First we have Phyllostachys aurea, the golden bamboo, in a particularly notable blue sky. I believe this is called pathetic fallacy to those who enjoy wordy definitions. Whatever it is, it was very welcome.

Next a frazzled leaf of Geranium maderanse ‘Guernsey White’. Serves you right for poking your paw out from under the fleece. Don’t worry, the rest of the plant is quite plump and healthy ready to crack into action later in the year.

Now the raddled trunk of our rosemary, under which was the lounging place of choice for our dear departed Charlie Cat. A soft heart has saved this whale of a herb. There is nothing wrong with a bit of sentimentality.

Onto the remaining stamen from the still flowering Tibouchina urvilleana, which is yet to be protected from the elements. I am slightly shamed by this lack of care, slightly proud of the shrub’s resilience. As we know pride comes before a fall. I, and possibly the tibouchina, are bound for a plummet. It is also a particularly poor photograph. Lose, lose.

Next, a phormium, grown from seed by a client/friend in Bristol. To my shame I rarely acknowledge it except in winter. After 14 years I think I should acknowledge this as a trend.

Now Helichrysum bracteatum, which it seems, is truly everlasting. Whilst much of the plant is frost-induced sog, it is making an admirable effort to flower again. There is possibly a lesson for us in this; I will leave you to ponder it.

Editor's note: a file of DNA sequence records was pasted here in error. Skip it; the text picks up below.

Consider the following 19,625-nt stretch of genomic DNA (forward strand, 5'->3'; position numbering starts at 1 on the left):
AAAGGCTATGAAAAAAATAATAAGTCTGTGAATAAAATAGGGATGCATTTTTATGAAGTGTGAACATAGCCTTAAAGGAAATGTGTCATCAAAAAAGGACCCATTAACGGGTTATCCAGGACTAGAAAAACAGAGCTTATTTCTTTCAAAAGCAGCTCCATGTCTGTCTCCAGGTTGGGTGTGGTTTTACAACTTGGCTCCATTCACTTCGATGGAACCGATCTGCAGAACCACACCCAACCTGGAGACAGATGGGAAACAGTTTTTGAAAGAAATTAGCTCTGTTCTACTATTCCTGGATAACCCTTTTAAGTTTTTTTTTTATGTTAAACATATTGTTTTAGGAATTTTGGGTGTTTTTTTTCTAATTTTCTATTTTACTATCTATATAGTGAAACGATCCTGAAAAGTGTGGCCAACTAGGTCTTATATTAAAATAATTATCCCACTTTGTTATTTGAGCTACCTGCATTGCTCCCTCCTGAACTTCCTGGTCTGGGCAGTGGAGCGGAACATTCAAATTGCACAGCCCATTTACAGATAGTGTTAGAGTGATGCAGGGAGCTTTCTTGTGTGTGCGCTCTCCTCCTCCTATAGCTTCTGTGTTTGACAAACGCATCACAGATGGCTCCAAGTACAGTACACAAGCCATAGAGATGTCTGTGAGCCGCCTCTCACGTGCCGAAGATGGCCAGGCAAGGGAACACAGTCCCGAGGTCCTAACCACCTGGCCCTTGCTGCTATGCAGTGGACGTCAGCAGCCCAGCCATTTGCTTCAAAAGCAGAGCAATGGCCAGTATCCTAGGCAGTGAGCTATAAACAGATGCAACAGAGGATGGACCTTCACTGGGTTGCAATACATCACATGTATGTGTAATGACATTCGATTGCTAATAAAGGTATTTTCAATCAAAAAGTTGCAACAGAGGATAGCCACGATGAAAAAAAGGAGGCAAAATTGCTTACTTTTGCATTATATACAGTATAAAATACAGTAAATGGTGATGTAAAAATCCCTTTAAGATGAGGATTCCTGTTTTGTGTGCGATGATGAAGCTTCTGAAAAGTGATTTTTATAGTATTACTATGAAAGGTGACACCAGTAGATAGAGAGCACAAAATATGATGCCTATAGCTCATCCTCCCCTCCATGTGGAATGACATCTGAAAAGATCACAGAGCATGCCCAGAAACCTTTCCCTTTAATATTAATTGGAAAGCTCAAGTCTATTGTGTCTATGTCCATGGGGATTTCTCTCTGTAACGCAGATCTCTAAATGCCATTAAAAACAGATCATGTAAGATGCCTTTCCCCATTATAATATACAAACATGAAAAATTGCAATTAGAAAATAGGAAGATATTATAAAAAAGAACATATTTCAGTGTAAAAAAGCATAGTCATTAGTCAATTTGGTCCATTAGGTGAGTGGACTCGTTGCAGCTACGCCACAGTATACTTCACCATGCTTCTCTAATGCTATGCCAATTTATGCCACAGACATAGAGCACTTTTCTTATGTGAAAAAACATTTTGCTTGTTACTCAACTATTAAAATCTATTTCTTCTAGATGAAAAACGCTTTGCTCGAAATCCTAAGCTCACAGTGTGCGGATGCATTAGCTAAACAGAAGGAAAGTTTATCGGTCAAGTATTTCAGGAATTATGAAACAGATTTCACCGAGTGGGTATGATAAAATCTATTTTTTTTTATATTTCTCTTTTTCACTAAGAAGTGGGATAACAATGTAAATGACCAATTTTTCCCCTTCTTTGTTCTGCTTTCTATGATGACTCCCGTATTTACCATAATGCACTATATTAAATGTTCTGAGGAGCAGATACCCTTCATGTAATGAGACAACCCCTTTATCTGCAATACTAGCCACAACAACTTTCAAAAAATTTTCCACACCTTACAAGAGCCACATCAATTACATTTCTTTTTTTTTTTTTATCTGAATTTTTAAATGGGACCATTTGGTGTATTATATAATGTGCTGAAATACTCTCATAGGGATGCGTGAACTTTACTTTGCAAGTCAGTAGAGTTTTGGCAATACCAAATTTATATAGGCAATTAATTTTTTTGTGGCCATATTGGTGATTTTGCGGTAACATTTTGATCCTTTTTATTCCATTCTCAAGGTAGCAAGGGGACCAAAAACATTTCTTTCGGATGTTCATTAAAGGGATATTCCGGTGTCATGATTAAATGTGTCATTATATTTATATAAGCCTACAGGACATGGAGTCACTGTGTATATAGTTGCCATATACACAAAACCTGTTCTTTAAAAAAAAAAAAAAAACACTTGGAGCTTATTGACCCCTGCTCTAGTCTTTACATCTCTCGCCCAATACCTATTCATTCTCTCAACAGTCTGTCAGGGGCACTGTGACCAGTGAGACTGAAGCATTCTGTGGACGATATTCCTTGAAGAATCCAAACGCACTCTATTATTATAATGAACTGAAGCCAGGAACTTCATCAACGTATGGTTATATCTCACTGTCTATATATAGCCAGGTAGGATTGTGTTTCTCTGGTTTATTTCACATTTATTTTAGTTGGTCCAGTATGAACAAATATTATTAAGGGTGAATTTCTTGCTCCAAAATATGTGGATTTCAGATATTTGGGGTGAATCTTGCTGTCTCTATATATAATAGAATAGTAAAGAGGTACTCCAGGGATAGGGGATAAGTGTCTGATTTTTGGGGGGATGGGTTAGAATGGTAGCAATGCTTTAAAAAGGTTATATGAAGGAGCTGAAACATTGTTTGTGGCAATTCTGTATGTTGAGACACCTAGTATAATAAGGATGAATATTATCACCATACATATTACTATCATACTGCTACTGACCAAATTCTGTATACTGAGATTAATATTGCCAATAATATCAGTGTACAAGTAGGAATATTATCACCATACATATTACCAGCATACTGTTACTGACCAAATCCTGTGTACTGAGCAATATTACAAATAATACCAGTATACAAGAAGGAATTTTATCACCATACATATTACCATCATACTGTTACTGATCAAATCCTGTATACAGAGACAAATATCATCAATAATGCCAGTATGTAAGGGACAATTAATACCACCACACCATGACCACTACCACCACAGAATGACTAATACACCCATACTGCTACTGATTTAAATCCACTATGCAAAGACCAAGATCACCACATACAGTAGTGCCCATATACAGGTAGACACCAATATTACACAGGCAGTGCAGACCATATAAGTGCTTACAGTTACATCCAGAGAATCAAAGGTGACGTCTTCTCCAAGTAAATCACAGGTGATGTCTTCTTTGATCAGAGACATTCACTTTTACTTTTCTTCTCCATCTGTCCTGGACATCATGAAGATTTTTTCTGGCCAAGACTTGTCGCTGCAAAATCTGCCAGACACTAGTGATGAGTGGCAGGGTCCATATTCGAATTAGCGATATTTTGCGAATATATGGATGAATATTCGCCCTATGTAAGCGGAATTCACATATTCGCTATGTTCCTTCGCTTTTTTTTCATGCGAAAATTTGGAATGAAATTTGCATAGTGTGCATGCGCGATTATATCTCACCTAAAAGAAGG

That is it, another week passed in our seemingly unrelenting crawl towards spring. Stay well and safe, my friends.

Six on Saturday – Waiting

My photos for this Six on Saturday were restrained by the fact I had to be within hearing distance of the phone. OH was out doing the weekly shop, God bless him, and I was on high alert, loitering within ear-shot. Therefore, all pictures had to be taken within two leaps of the back door. As it happens, I could have wandered further. I was waiting for the call that never came, like some love sick teenager. Please pop on over to The Prop’s site and check out the other SoS who I am sure were more adventurous. Let us proceed.

First, we have a peek-a-boo Fuchsia ‘Eruption’ screaming “why are you denying my time to shine!”. Fleeced up for protection, it has managed to poke a couple of flowers out of a weak point in the defences. You will be pleased to hear, it is all tucked back in and cosy again.

Next, a Cornus ‘Porlock’ seedling, which is supposed to be deciduous but hasn’t been caught on yet. Perhaps cornus are like beech trees and hold onto their leaves whilst young. Yet another plant in waiting, we are all waiting.

Now, a ravaged leaf, ripped from the nearby brugmansia by the wicked wind, dumped on the steps and subsequently chewed.

Onto Callistemon masotti, presenting fat buds to aid our dreaming.

Whilst lurking I opened up my little plastic greenhouse for a breath of fresh air and at the same time had a poke about to see what had been happening. All the while listening out for a ring, of course. The sempervivum were looking quite fine and most dandy.